The writer of Tony-winning musical Fun Home tells the BBC how the show’s lengthy gestation worked in its favour.
When it opened in New York in 2013, Fun Home seemed a radical departure – a musical whose sympathetic central character was a lesbian.
Playwright Lisa Kron adapted the story from Alison Bechdel’s acclaimed graphic memoir, which drew on her growing up in rural Pennsylvania.
Five years on, Kron thinks audiences are far more relaxed about the show’s subject matter.
Winner of five Tony awards in 2015, the musical is now receiving its UK premiere at the Young Vic in London.
Kron says she may now realistically count among the veterans of America’s lesbian theatre scene. But the performer and playwright believes it is a scene that has changed profoundly, and at speed.
‘”I started work making theatre in a lesbian theatre collective in the East Village in New York City in the 1980s,” she explains.
“I didn’t expect to have any sort of commercial success, or even a professional career. It just seemed those doors weren’t open to me then, or to other lesbian theatre-makers.
“In a sense I’ve been lucky. Being born in the 1960s has been the perfect timing for the trajectory of my career. Those doors opened just as I was acquiring the skills appropriate to a bigger stage.
“Working on Fun Home with Alison Bechdel, who wrote the wonderful original book, and with the composer Jeanine Tesori was a very long process,” Kron continues.
“It took seven years before we opened at the Public Theater in Manhattan. Then it went to Broadway. But only a few years earlier, I’m sure mainstream audiences would never have reacted to a complex lesbian love story in the same way.”
Fun Home started life in 2006 as an autobiographical book told in graphic form.
Bechdel was already known for her comic strip Dykes to Watch Out For, which ran from 1983. Her book focused mainly on her relationship with her father Bruce, who died in 1980 aged 44.
The Bechdels lived in Beech Creek, a tiny town in Pennsylvania, where Bruce was a teacher. He also did up old houses and ran a funeral parlour. (Fun Home is partly a joke on funeral home.)
The show begins with Alison, played by three performers at different stages of her life, remembering growing up.
She recalls coming out as a lesbian to her parents in a letter while she was away at college. And she remembers the dramas which followed as she learned her father had also had gay encounters, which her mother had known about.
Four months after Alison comes out, her father steps in front of a truck and is killed.
“I think this show is great for the LGBTQ community,” says Swedish actress Kaisa Hammarlund, who plays the grown-up Alison in London. “It’s a very now story being told at exactly the right time.
“I happened to see it on Broadway and I remember watching through a curtain of tears – it grabbed me from the moment it started.
“In 2018, it’s very important we have an amazing, fiery team of women writers telling this story.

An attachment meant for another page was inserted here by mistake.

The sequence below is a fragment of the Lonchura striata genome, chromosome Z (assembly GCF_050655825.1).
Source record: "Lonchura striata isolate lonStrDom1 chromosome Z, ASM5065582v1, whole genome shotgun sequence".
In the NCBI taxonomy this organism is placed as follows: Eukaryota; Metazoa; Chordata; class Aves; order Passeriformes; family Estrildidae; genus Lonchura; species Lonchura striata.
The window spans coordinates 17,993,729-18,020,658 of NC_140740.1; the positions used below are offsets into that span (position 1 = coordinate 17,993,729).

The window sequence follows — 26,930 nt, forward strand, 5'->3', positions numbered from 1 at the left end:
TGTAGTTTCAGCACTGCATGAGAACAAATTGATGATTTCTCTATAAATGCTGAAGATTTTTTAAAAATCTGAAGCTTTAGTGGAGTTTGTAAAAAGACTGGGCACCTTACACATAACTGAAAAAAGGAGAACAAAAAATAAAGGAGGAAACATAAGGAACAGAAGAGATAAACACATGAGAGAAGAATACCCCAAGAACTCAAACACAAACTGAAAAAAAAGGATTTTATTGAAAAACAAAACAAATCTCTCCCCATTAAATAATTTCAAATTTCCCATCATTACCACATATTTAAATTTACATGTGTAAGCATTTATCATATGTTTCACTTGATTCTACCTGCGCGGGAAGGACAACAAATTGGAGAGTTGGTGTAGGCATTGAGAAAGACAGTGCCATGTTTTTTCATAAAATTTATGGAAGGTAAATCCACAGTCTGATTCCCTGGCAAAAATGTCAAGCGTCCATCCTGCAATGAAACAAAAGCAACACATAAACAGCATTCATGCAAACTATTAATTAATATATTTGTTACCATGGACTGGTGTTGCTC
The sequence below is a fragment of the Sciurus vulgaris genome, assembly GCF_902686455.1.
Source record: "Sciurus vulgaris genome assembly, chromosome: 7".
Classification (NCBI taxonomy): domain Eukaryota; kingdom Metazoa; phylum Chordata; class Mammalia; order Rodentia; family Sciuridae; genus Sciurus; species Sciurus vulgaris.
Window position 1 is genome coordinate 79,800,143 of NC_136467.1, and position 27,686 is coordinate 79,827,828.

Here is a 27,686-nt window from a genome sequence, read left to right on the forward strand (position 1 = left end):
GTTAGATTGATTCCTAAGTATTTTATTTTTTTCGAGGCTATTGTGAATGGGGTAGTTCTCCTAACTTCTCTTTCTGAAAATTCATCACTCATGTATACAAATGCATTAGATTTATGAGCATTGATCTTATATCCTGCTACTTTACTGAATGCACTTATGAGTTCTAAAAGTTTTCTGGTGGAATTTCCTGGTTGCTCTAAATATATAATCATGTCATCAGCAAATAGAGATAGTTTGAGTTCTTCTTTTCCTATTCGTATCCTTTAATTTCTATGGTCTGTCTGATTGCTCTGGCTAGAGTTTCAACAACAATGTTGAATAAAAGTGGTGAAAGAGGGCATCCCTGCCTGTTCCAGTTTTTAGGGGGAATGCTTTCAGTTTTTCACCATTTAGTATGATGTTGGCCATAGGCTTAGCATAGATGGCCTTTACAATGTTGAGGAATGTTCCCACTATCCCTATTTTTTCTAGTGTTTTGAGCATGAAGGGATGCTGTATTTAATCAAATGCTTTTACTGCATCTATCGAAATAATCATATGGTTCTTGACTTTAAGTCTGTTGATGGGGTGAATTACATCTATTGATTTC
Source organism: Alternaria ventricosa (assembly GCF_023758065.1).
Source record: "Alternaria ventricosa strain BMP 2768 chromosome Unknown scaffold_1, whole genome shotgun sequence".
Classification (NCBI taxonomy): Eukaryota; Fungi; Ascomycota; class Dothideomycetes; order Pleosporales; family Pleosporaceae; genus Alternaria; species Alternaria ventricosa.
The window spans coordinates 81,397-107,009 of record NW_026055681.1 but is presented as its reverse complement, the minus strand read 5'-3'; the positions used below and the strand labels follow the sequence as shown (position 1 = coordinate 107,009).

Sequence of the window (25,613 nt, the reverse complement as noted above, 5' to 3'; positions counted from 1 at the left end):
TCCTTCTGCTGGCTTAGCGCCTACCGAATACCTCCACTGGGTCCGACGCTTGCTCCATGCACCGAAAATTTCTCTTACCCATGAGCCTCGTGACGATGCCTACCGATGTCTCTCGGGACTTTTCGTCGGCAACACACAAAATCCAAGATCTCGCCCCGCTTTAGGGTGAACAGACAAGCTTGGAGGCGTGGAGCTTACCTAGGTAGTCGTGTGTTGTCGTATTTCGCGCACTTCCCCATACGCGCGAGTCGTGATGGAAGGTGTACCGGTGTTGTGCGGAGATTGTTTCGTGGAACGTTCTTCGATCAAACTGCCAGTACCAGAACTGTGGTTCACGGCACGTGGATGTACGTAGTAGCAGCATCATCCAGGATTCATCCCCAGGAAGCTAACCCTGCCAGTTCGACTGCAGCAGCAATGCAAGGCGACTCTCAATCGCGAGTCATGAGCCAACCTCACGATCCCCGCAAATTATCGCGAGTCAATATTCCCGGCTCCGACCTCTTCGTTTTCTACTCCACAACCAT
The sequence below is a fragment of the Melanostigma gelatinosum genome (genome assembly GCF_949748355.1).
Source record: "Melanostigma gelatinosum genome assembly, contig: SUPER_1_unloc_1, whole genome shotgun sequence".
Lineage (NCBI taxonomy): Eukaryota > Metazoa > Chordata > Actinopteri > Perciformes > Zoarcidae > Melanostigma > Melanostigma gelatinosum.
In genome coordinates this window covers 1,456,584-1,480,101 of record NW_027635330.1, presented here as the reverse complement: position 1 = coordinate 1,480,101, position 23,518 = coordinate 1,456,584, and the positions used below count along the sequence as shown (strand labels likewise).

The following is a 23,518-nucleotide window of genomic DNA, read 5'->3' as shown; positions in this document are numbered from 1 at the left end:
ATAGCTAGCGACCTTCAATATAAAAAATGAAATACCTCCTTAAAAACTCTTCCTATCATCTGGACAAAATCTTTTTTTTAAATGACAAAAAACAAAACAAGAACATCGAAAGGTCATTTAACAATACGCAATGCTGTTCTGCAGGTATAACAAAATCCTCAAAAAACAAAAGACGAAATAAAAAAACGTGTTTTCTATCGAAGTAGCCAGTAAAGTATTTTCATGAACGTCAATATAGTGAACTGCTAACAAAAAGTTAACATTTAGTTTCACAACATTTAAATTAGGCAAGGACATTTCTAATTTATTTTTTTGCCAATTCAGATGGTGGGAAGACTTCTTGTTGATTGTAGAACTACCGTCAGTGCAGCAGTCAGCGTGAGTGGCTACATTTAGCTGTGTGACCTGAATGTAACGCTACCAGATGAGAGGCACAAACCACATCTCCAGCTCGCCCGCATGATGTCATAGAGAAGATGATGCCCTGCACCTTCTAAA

“Jeanine Tesori’s music has such energy and life there’s no risk of being preachy. There’s far more warmth and humour in the storytelling than you might expect.”
Kron has thought a lot about why Fun Home has had such success. “After Broadway, it toured America for about a year,” she recalls.
“I would never have expected that, but culture is context and there’s a culture that’s been built by LGBT art-makers and activists for decades.
“I think the big thing that’s now changed – in America at least – is that increasingly on TV, lesbians have been seen in comedies or as talk show hosts. Partly it’s simply that more women have been making television.
“So by the time our show made it to Broadway, audiences could come to a lesbian story with an open mind and make legible for themselves what they were seeing on stage. They could embrace it.”
Kron admits she had no expectation of such deep social change when she first started out. “I had no picture of what my career might become at all,” she says.
“For me theatre was always a vocation: it calls you. So when something comes along like Fun Home which genuinely touches the audiences you feared you’d never reach, that’s an experience.
“After all the years of working on the show and then getting it to Broadway and now to London. I can see that in fact something very basic makes the show work. The story is full of yearning. And the greatest musicals are often driven by a sense of unquenchable yearning.
“There’s a mystery at the centre of the story. There are unanswerable questions about Bruce Bechdel who is the elusive, unknowable love object. The whole family is striving to please this father, but ultimately what he wants isn’t located in the family and they don’t know it.”
Kron doesn’t want audiences to think what she, Tesori and Bechdel created is heavy or grim. “We want to beguile you and entertain and move you,” she insists.
“We want to draw an audience in and enact human experiences that cannot be described in any other way. It’s what theatre does.
The playwright says it is significant that, during the show’s run in New York, gay marriage was legalised across America. She thinks that helped legitimise the play’s characters in the minds of the audience.
“The audience would find the world being revealed to them,” she explains. “Bit by bit, their notion was changing of who is fully human.
“But beside all that I should say something else. If done well, musicals can be the most potent theatrical form there is. We wanna make you laugh! We wanna make you cry!”
Fun Home is at the Young Vic in London until 1 September.